3. Never despair whatsoever: "Let us draw near eagerly to Christ, and let us not despair of our salvation. For it is a trick of the devil to lead us to despair by reminding us of our past sins" (St. Makarios of Egypt, 5th century). "When someone is defeated after offering stiff resistance, he should not give up in despair. Let him take heart, encouraged by the words....God raises up all who are bowed down (Psalm 145:14). Do all in your power not to fall, for the strong athlete should not fall. But if you do fall, get up again at once and continue the contest. Even if you fall a thousand times...rise up again each time" (St. John of Karpathos, date unknown).
Eight Desert Mothers.
4. Pray simply, not stupidly: "Often when I have prayed I have asked for what I thought was good, and persisted in my petition, stupidly importuning the will of God, and not leaving it to Him to arrange things as He knows is best for me. But when I have obtained what I asked for, I have been very sorry that I did not ask for the will of God to be done; because the thing turned out not to be as I had thought" (Evagrios the Solitary, 4th century). Abba Macarius said, "It is enough to say, 'Lord, as you will, and as you know, have mercy.' And if the conflict grows fiercer, say: 'Lord, help!'"
5. Renounce all self-justification: According to John the Dwarf, "We have put aside the easy burden, which is self-accusation, and weighed ourselves down with the heavy one, self-justification."
6. Stop judging others: "The monk, says Moses, must never judge his neighbor at all in any way whatever." "They said of Abba Macarius that just as God protects the world, so Abba Macarius would cover the faults he saw, as though he did not see them, and those he heard, as though he did not hear them."
7. Stay put: Mother Syncletica (4th century), "If you find yourself in a monastery do not go to another place, for that will harm you a great deal. Just as the bird who abandons the eggs she was sitting on prevents them from hatching, so the monk or the nun grows cold and their faith dies when they go from one place to another." "In Scetis a brother went to Moses to ask for advice. He said to him, 'Go and sit in your cell, and your cell will teach you everything.'"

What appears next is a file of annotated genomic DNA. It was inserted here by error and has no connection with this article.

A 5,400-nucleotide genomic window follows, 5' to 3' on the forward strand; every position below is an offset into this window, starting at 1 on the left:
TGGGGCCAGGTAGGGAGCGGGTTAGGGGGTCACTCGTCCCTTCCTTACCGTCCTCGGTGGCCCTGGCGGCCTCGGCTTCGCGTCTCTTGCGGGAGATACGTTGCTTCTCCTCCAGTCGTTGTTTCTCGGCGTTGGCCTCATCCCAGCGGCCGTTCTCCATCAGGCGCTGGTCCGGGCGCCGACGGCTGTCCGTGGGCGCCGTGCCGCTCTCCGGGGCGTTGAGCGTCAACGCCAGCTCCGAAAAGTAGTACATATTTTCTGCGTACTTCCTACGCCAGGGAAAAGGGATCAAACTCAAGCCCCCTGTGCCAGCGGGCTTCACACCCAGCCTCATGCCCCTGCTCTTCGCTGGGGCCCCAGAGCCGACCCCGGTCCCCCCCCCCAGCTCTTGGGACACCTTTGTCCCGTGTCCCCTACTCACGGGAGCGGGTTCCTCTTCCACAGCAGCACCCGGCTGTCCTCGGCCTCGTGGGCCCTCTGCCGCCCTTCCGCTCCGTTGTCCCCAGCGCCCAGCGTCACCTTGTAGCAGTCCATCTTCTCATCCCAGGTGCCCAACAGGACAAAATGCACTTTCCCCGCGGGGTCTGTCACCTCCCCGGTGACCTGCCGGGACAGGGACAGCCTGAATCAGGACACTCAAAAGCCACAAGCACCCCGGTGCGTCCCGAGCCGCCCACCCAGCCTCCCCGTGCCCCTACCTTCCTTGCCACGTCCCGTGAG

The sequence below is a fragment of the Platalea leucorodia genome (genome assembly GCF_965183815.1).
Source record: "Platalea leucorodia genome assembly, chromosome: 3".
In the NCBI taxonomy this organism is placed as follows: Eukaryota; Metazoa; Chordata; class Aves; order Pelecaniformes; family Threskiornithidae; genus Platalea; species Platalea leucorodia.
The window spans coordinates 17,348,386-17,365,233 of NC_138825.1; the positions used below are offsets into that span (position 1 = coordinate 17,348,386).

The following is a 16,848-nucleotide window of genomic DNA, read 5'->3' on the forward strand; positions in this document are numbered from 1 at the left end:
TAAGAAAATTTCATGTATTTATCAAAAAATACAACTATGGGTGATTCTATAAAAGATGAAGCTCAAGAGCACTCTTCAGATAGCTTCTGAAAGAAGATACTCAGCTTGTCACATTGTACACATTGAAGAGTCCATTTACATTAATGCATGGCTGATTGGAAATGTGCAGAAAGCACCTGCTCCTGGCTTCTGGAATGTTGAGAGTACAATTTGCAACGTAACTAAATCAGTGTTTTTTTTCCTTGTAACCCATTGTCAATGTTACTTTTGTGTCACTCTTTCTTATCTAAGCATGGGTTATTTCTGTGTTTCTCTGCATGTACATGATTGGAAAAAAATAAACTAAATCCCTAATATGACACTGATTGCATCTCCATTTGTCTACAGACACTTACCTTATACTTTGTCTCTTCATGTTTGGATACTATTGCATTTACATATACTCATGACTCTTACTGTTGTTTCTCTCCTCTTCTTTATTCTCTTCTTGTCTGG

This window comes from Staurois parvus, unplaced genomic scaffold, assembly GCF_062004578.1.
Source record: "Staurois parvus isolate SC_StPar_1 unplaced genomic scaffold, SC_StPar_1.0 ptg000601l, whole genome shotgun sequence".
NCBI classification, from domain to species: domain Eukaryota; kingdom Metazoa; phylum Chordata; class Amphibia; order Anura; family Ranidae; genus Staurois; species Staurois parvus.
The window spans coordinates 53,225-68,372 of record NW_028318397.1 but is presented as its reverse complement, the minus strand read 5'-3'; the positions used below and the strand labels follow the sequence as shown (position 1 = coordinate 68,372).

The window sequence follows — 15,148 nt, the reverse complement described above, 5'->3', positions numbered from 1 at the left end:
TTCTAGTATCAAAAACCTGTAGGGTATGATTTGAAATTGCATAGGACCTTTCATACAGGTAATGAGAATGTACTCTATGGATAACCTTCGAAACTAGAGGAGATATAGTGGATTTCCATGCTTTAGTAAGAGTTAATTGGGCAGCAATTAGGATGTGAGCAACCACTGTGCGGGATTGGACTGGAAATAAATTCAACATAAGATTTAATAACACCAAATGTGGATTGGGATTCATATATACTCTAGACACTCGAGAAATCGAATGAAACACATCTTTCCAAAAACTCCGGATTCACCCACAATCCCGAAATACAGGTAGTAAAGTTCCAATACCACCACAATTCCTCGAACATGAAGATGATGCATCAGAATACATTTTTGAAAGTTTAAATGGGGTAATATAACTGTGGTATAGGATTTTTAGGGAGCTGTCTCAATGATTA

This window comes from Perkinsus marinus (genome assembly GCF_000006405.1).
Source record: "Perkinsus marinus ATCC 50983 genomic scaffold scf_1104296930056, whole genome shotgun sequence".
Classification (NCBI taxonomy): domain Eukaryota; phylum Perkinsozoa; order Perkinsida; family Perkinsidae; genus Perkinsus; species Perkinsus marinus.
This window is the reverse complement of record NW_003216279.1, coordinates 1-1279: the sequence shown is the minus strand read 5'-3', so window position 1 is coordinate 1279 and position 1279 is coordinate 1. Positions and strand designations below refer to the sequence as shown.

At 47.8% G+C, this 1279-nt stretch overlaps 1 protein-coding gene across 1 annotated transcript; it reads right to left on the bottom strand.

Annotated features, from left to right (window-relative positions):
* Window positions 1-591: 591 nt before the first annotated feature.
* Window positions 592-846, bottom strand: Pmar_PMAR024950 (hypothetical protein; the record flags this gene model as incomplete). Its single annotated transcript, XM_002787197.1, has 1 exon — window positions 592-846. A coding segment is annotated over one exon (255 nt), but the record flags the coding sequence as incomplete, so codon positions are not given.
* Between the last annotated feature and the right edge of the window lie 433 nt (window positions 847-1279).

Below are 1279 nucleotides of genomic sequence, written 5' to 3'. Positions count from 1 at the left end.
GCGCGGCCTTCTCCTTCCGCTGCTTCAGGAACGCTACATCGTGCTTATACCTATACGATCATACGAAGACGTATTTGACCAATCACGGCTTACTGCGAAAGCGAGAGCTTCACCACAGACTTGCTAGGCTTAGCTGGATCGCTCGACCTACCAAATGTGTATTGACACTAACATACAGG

8. Celebrate theological modesty: "St. John Chrysostom says that we do not know wholly even what is given in part, but know only a part of a part" (St. Peter of Damaskos, 12th century).
St. Mary of Egypt (4th century).
9. Acknowledge my brokenness: "The person who has come to know the weakness of human nature has gained experience of divine power. Such a person never belittles anyone...He knows that God is like a good and loving physician who heals with individual treatment each of those who are trying to make progress" (St. Maximos the Confessor, 7th century). "A brother said to Abba Theodore, 'Speak a word to me for I am perishing.' Sorrowfully, the old man said: 'I myself am in danger. So what can I say to you?'"
10. Be ruthlessly realistic: "Saint Anthony said to Poemen, 'expect trials and temptations until your last breath.'" "I am convinced that not even the apostles, although filled with the Holy Spirit, were therefore completely free from anxiety...Contrary to the stupid view expressed by some, the advent of grace does not mean the immediate deliverance from anxiety" (St. Makarios of Egypt, 5th century).
11. Always think good of everyone: "Show the greatest gentleness toward all people" (Evagrios the Solitary, 4th century).
12. Read the obituaries: "When the death of Arsenius drew near, the brothers saw him weeping and asked, 'Truly, Father, are you afraid?' 'Indeed,' he answered them, 'the fear which is mine this hour has been with me ever since I became a monk.'" "At the moment of our death we will all know for certain what is the outcome of our life" (St. Gregory of Sinai, 13th century).
For further reflection:
* With which of these sayings do you resonate, and why?
* How would you describe the overall tenor of these desert sayings?
* Why are we so quick to dismiss desert monasticism as eccentric or overly zealous?
* Have you ever met or interacted with a contemporary monastic? What did you learn?
* See Sister Benedicta Ward, The Sayings of the Desert Fathers and John Cassian's (5th century) Conferences of the Fathers.